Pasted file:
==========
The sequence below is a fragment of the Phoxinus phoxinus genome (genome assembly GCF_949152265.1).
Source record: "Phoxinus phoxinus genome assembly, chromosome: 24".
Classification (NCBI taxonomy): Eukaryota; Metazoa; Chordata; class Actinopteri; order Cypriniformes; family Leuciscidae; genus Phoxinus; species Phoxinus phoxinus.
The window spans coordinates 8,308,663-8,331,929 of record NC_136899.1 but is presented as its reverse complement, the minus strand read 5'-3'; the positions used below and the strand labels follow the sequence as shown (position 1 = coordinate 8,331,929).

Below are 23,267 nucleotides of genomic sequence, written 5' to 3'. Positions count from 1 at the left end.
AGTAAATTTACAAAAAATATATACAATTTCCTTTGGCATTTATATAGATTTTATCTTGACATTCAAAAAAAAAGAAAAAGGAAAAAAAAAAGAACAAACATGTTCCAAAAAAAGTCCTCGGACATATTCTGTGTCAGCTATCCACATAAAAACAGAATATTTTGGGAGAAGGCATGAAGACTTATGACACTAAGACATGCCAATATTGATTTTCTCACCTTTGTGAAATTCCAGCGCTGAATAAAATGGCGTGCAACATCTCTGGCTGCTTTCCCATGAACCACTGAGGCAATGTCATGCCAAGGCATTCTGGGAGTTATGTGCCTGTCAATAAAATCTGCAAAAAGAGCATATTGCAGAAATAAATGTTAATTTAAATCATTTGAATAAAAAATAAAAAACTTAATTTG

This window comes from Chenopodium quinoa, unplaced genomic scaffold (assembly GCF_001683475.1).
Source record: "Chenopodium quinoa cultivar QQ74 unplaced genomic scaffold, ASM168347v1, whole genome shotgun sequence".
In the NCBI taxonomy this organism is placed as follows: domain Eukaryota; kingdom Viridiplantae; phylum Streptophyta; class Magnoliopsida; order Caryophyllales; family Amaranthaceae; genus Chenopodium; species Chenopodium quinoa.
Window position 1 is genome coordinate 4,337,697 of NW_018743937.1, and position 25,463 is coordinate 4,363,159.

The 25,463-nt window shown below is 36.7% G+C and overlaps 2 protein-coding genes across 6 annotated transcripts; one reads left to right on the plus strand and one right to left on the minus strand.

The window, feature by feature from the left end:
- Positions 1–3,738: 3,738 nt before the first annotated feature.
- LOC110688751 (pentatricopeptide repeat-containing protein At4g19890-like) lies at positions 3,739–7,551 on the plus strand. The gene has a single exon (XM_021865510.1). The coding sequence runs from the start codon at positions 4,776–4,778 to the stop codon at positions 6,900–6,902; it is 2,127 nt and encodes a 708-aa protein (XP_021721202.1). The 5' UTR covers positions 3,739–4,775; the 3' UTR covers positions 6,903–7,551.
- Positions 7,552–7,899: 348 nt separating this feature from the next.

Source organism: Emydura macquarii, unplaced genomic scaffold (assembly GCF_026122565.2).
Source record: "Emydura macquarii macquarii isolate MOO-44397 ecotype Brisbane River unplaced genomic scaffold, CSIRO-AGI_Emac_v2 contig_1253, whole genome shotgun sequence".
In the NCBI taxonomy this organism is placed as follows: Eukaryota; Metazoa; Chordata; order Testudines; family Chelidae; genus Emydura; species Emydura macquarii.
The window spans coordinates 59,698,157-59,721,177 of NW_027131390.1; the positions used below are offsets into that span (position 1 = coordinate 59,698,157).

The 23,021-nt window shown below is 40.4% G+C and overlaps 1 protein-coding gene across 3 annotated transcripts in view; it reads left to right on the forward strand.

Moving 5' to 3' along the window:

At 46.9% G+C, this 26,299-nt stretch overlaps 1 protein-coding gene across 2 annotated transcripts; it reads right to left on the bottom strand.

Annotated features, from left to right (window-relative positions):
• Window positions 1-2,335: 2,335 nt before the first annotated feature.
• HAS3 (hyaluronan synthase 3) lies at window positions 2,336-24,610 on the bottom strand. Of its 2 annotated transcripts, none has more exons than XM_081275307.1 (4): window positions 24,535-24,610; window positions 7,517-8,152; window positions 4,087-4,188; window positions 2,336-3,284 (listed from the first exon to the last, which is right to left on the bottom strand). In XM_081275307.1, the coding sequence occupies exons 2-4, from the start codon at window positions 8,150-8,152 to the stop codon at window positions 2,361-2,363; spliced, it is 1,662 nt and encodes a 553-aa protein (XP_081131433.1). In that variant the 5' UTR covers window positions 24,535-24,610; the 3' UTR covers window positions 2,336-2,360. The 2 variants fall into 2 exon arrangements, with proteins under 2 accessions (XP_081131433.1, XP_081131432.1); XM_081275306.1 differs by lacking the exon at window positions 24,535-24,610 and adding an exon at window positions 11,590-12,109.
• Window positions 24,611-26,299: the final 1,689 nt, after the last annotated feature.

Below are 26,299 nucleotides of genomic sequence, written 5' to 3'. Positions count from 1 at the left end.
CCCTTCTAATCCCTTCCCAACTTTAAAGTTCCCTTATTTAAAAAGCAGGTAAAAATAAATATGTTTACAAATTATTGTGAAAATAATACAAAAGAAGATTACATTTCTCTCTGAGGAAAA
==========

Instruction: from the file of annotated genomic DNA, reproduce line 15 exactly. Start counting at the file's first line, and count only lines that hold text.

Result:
- Positions 7,552–7,899: 348 nt separating this feature from the next.